By Daniel Nguyen
A Brutalism Symposium honoring the semi-centennial designation of Hofstra’s Joan and Donald E. Axinn Library highlighted the architectural style known as Brutalism and its relation to the design of the library and the North Campus towers. Sponsored by the Hofstra University Library and the Hofstra Cultural Center, the symposium invited English graphic designer and Chelsea College of Arts Professor Peter Chadwick to speak on his book, “This Brutal World.” The event, held on Wednesday, Nov. 1, featured a presentation on Yankee Architecture by Boston University Professor Brian Sirman and concluded with a panel of architecture industry veterans including Alexandra Lange, Peter Bentel and Mark Pasnik.
Sarah McCleskey, the head of Resource & Collection Services at the Hofstra University Library, got the idea for the symposium in November 2016. Through research with Axinn’s Director of Library and Information Services Howard Graves, McCleskey found Chadwick’s popular Twitter @BrutalHouse and invited him to speak.
McCleskey said, “I was thinking, ‘How can we show Hofstra students that the library building isn’t just a concrete monstrosity, but that it’s actually a really interesting style of architecture, with some ties to music, literature and social movements?’”
Brutalism, an architectural style originating from England, predominantly used concrete as a construction material due to its affordability and pliability. Designed by Warner, Burns, Toan and Lunde Architects and Planners in New York (WBTL), Axinn Library – along with the towers and unispan – were awarded the New York Concrete Industry Board’s annual recognition for outstanding use of concrete in design and construction in 1966.
“When Howard Graves mentioned to me last fall that he wanted some sort of program to celebrate the 50th anniversary of the dedication of the library building, I told him I would try to come up with some ideas,” McCleskey said. “Over the years I have been involved in renovations of the ground, main, second and third floors, so I have thought a lot about stripping away the old, dark layers of wood and other materials that covered up the original concrete construction. Because of this, I started thinking about the Brutalist style of the library, and I began to investigate Brutalism more than I had done in the past.”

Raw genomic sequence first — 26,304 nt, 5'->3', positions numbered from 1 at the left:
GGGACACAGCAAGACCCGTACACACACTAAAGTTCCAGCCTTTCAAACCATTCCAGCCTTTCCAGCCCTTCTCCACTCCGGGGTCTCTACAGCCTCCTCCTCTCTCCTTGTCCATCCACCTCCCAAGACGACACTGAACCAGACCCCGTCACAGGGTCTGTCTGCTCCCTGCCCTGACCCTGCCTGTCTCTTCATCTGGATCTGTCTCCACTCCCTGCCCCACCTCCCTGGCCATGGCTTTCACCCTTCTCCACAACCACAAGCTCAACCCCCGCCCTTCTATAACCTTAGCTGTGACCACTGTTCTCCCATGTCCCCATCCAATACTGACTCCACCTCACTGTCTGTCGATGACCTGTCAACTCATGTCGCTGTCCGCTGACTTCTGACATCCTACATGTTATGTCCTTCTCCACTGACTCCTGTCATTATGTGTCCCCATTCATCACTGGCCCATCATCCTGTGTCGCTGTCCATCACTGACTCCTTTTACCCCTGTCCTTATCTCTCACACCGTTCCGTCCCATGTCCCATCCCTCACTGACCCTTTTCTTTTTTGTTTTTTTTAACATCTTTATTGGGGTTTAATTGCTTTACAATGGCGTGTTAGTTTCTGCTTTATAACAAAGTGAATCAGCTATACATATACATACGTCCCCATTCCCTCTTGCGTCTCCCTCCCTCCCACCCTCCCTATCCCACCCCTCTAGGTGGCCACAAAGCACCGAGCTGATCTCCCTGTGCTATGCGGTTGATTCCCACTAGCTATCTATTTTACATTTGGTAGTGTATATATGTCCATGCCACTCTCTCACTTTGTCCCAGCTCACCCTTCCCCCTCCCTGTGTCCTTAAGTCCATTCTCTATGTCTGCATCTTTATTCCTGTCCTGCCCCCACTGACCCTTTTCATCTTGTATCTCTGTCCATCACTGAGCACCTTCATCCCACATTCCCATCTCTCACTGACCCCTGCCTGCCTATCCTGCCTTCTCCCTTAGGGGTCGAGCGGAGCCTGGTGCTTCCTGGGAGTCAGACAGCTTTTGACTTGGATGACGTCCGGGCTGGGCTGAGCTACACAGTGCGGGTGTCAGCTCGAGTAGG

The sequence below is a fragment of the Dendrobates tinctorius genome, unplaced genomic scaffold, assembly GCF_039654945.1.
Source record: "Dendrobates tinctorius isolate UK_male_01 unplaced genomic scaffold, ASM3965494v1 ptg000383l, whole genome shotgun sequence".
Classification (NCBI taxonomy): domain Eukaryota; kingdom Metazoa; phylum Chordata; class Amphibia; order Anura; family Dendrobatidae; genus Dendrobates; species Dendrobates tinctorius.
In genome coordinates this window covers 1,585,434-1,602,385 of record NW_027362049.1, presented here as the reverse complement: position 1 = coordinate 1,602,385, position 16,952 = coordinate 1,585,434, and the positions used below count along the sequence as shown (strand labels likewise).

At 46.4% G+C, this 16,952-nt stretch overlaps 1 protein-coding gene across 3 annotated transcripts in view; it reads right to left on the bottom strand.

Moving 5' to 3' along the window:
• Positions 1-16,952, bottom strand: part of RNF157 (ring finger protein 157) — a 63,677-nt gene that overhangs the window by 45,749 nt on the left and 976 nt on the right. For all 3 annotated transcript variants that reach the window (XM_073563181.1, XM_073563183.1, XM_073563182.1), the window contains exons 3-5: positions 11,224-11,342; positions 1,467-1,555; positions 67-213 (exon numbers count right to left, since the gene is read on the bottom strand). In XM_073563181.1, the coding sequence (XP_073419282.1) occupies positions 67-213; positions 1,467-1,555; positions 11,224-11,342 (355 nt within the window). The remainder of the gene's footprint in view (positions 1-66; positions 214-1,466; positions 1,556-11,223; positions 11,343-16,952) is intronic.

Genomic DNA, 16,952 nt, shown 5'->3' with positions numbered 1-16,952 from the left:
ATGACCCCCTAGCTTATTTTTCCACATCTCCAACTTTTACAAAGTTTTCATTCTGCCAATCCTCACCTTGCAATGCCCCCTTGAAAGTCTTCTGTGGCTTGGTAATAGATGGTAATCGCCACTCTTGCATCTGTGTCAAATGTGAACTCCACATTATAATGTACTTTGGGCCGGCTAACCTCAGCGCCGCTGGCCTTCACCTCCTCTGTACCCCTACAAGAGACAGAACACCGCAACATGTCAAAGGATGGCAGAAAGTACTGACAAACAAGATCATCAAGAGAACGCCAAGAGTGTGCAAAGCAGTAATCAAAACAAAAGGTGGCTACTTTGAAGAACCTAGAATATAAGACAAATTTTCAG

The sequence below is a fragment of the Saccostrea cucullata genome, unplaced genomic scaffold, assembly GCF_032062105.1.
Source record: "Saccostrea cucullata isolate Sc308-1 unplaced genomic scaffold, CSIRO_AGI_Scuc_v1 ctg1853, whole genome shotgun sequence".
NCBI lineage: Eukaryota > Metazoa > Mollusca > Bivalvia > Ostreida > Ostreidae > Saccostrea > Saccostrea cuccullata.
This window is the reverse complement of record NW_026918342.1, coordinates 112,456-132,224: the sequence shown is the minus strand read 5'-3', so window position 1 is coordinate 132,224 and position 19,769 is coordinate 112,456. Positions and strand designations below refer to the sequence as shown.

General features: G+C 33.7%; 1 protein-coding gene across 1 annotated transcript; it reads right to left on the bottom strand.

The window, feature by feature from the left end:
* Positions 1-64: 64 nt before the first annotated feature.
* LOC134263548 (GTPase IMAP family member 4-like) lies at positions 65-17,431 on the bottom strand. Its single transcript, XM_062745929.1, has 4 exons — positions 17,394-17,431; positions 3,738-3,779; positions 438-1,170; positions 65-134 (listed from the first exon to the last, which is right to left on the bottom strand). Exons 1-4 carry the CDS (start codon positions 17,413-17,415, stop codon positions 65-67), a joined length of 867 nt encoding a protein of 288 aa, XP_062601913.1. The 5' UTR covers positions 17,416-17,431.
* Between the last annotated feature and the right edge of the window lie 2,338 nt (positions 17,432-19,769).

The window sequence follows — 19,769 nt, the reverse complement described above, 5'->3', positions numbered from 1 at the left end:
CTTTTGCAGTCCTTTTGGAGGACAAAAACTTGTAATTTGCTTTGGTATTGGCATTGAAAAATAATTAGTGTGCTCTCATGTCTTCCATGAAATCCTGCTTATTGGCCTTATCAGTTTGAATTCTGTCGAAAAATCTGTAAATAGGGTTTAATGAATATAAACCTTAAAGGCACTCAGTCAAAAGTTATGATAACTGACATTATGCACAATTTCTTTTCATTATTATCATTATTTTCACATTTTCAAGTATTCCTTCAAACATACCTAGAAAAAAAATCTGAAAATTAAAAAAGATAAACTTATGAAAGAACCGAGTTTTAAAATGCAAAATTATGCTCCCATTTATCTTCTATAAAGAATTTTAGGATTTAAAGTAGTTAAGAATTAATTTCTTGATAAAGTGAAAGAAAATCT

While researching the topic, McClesky discovered a number of new references celebrating the style, including a special issue of October Magazine devoted to Brutalism. That is when McClesky says it all started to come together. “I asked the library to purchase Peter’s book, ‘This Brutal World’ and as soon as I got it into my hands, I knew that we had found our symposium topic. Peter’s combination of his personal experience growing up in the industrial north of England, the gorgeous black and white photographs, and the quotes from musicians, architects, artists, writers … the book is a dazzling manifesto for the beauty of the Brutal style.”
Chadwick combined his music industry background as a graphic designer of album art and posters with his presentation on Brutalist architecture during the event, playing songs by artists like Aphex Twin alongside images of Brutalist buildings. The speech touched on his experience as a youth in England, where factories, skateboarding and stark landscapes inspired his appreciation for the concrete designs.
On his observation of Axinn’s own design, Chadwick said, “I’m looking at the details,” like the weathering on the side of the buildings which he referred to as, “almost fingerprints.”
Other speakers, like Lange and Sirman, spoke about Brutalist structures on other campuses, like City College of New York. They also explained how Brutalism is displayed in the architecture of other famous structures around the nation, like Boston City Hall, which is ranked one of the ugliest buildings in the world.
Students in attendance were mixed in their response to the speakers.
Gabriel De Oliveira, a senior finance major, said, “I didn’t really like the symposium, and was hoping for more of a discussion about architecture. Instead it was more focused on Peter Chadwick’s life and his work, and while I find his career to be interesting, I didn’t get what I had hoped for. There was no discussion of Brutalism as an architectural style just besides him saying he likes how it looks. The most interesting thing I felt was that people who grew up around concrete, skaters, tend to enjoy the concrete-usage in Brutalism.”
Sam Shuart, a senior linguistics and religion double major, said, “I thought the symposium was cool because it was interesting to learn more about the architecture of Hofstra, especially since the library and towers are so different in style from the rest of campus.”